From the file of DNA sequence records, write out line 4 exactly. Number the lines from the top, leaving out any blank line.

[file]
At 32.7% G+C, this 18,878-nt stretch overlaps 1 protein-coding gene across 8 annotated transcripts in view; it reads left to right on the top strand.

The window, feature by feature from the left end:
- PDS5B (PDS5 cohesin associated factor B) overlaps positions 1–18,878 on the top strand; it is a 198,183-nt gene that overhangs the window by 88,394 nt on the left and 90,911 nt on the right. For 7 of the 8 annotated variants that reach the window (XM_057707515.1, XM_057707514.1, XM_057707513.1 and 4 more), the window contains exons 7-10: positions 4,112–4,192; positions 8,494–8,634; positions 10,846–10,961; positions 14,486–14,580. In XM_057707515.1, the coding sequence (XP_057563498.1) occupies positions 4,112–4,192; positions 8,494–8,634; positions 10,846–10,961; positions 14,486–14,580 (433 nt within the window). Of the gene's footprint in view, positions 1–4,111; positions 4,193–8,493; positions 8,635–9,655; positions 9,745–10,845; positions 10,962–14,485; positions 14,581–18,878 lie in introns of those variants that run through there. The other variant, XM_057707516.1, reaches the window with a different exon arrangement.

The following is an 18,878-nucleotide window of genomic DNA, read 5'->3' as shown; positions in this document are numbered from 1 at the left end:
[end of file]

The following is an 18,878-nucleotide window of genomic DNA, read 5'->3' as shown; positions in this document are numbered from 1 at the left end: